Thank you for visiting our past auction result archives. If you have an item identical (or similar) to this auction lot, please call, write or contact us to discuss. We will be able to help you.

Lot # 266 (of 1512)   < Previous Lot | Next Lot >

1909-1911 T206 White Border Deacon Phillippe - Extremely Rare "No Name" Printing Anomaly!

Starting Bid - $300, Sold For - $2,400

Fascinating printing anomaly of Deacon Phillippe (Pittsburgh Pirates) from the classic T206 White Border series. The offered example is missing the entire nameplate (Phillippe, Pittsburg) from the particularly large and full bottom border. "No name" T206 cards are the subject of intense debate among card collectors who have spent years attempting to understand the ways in which T206s were printed and the countless nuances that accompany a set of this size and magnitude. According to T206Resource.com, a six-color lithographic process was used to produce a final-issue card. The third step in this process added the brown color, which was responsible for the name and team captions along with any brown in the image area. This would suggest that any card missing the name also had to be missing brown from the player illustration. This is not, however, the case with the offered card, as can be seen from the scan, which boasts a particularly bold brown color in Phillippe's glove. One might be tempted to say that this was a closed case with this information in mind - that if a card has brown printing, then it cannot be a true "no name." But that is not the case with this extraordinary example.

In discussions with various collectors whom we consider to be experts in T206s and printing, they suggested that a few possibilities did exist to debunk the "no-name theory" and perhaps explain how the offered card was indeed a factory-issued "no name" example, but not missing all brown printing. The first explanation concerned a broken, missing, or covered up area of the printing plate used to produce the sheet on which this card was printed. If the area of the plate where the name was supposed to be was broken or missing, it would not print a name or team caption and would have no effect on the other brown areas of the card (such as the glove). The second explanation involved a shifting of the printing plate that could have caused the nameplate to "fall off" the card. Examples of other T206s exist with variations in the placement of the nameplate, either to the extreme top or bottom (REA sold a Donie Bush card in Fall 2014 where the nameplate was almost entirely inside the image area).

One thing that all the collectors we spoke to mentioned, along with many other collectors who voiced an opinion on the popular vintage-card message board Net54Baseball.com when the card first surfaced on eBay in the summer of 2014 (see thread here: http://www.net54baseball.com/showthread.php?t=191524) was that intense examination should be made to the bottom border to determine if any alterations had been carried out to give the card the appearance of a "no name" variation. Our consignor commissioned the services of collectors Scott Forrest and David Cycleback, who are knowledgeable in the areas of paper collectibles and printing patterns and were able to examine the card with high-powered microscopes and infrared cameras. Their results found that the card did not appear to be altered in any way and compared as expected to other T206 samples used in their study. REA then had the opportunity to examine the card in hand in ungraded form using a loupe, blacklight, and high-power scanner. No evidence of alterations in the area were detected. There is not so much as even a surface abrasion in the area, which we often see when people attempt to alter a nameplate, such as in the case of the very valuable T206 variations of Magie, Doyle, and Snodgrass. A vertical crease passes through the nameplate area of the bottom border and does not break the paper or show any signs of alteration. Finally, the card was submitted to PSA for review and professional grading, and they too did not find the card altered in any way, grading the card PR 1 (MC). (Neither PSA nor SGC label cards "no name," which is why there is no special designation on the label from PSA.)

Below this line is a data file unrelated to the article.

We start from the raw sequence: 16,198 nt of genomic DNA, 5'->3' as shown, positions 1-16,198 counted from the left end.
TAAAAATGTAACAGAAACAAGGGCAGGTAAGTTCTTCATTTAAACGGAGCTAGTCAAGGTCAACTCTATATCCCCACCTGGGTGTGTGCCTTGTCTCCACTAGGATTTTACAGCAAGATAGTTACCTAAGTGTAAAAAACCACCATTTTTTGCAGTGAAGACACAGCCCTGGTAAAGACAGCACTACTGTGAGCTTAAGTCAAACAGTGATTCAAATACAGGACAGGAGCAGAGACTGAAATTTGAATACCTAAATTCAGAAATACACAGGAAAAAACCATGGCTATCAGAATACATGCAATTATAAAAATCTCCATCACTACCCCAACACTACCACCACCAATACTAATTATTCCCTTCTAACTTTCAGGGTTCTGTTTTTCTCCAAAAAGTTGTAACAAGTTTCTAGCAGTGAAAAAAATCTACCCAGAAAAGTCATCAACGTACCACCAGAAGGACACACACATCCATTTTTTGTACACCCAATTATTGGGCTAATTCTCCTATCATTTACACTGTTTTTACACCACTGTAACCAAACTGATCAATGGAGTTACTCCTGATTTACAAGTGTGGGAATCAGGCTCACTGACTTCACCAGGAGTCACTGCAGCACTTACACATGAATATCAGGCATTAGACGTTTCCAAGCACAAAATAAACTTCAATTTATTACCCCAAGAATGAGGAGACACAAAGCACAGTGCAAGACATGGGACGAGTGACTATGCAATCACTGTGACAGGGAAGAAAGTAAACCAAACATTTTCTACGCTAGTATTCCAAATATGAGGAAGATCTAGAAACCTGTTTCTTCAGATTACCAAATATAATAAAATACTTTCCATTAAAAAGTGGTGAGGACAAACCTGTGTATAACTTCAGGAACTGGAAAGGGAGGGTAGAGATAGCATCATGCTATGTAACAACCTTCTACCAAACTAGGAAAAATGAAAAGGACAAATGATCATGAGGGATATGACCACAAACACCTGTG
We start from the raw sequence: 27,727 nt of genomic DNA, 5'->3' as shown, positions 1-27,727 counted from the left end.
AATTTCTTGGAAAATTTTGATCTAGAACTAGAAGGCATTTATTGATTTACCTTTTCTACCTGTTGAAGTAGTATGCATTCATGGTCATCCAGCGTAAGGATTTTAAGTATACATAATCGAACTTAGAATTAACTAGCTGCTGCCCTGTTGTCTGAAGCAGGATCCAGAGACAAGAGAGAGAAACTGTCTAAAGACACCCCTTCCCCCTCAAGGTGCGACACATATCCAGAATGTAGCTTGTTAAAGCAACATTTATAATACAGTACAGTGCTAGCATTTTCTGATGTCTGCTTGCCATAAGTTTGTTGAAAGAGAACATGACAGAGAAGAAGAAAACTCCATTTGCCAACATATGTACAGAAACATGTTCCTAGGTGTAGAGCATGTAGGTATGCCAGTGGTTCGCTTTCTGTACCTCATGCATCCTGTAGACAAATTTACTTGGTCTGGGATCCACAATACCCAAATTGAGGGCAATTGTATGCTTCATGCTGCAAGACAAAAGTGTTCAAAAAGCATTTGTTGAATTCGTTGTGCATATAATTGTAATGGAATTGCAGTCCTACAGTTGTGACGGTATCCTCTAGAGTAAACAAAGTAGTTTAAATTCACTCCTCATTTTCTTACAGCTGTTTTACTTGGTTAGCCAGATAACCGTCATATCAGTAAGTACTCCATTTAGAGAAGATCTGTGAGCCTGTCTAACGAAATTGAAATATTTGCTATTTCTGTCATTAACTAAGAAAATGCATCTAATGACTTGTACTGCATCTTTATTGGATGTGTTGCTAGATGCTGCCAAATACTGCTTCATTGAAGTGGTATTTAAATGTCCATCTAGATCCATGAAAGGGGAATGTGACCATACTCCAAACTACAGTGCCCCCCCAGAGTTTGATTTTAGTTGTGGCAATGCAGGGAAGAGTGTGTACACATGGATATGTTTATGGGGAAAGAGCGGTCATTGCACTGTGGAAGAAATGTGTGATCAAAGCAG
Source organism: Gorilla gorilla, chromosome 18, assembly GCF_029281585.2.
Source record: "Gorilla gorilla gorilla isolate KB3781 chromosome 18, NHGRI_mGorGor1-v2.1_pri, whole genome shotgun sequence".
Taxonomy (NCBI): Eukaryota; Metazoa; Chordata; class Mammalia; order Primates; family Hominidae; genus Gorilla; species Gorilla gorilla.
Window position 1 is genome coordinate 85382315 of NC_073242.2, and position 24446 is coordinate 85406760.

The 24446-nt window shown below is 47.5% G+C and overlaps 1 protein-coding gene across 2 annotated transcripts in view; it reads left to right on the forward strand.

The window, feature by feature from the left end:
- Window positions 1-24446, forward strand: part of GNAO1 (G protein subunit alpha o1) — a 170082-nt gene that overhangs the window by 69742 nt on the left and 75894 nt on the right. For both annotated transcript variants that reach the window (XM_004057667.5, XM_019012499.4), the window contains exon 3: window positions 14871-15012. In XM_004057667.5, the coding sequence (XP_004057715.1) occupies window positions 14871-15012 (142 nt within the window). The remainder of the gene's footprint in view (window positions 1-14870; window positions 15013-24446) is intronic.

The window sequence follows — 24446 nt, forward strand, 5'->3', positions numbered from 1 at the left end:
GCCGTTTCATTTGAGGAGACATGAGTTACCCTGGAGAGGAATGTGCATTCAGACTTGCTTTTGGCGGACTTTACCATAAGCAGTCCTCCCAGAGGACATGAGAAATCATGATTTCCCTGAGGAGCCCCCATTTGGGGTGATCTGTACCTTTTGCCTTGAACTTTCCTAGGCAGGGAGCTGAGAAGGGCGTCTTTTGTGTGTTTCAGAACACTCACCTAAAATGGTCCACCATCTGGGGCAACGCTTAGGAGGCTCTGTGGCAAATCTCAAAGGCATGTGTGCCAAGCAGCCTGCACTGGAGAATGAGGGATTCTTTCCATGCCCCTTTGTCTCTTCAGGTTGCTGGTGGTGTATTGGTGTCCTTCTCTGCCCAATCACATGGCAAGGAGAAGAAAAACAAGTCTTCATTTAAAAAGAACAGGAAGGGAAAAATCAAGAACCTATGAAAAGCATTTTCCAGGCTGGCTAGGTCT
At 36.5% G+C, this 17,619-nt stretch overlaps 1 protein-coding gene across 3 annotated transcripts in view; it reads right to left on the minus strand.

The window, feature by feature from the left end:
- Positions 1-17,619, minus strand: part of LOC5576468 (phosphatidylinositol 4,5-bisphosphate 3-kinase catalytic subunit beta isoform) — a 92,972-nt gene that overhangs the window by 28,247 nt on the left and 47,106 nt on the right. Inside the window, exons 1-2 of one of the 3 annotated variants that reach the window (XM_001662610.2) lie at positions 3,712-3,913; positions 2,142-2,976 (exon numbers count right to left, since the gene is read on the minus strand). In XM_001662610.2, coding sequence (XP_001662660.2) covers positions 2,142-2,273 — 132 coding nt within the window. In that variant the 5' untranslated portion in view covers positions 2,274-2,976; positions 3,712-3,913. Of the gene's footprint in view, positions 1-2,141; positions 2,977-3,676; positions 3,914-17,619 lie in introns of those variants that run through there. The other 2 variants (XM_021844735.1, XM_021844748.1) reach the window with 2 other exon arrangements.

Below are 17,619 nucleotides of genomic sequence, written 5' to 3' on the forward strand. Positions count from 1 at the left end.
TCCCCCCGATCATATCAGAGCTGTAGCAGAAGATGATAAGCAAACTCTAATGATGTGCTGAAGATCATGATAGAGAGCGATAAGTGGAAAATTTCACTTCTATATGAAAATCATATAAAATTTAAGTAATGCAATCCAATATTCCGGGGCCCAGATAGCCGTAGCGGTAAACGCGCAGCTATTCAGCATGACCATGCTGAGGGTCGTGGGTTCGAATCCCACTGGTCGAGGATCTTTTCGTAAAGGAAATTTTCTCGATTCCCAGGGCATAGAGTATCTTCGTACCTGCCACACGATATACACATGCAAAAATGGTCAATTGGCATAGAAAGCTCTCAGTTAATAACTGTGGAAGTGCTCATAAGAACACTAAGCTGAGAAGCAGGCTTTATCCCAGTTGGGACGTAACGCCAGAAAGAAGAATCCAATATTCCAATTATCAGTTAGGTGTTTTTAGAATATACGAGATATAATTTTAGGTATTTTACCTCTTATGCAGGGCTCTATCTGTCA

The T206 set, affectionately known as "The Monster," is the most popular of all 1910-era sets and is still yielding new and exciting discoveries more than a century after its production. Incredible research is conducted on a daily basis into the intricacies of this legendary set, and perhaps one day, this research will be able to conclusively determine whether or not the offered card is a factory-issued "no name." While we cannot be 100% certain, and neither can the collectors we spoke to, there do not appear to be any traits that make this card's status anything other than a legitimate "no name" printing anomaly. Several collectors are convinced it is one of the most noteworthy T206 discoveries in many years, while others have reserved judgment, hoping that one day more information might become available. As collectors have become more sophisticated, they have become increasingly appreciative of great rarities and unusual cards associated with this landmark set. This is an extremely unusual printing anomaly that we believe will greatly interest collectors of the various nuances found within this iconic set. Reserve $300. Estimate (open).

SOLD FOR $2,400


(Click the smaller thumbnails to the left and right (if any) to cycle through each photo in the gallery of images for this lot.)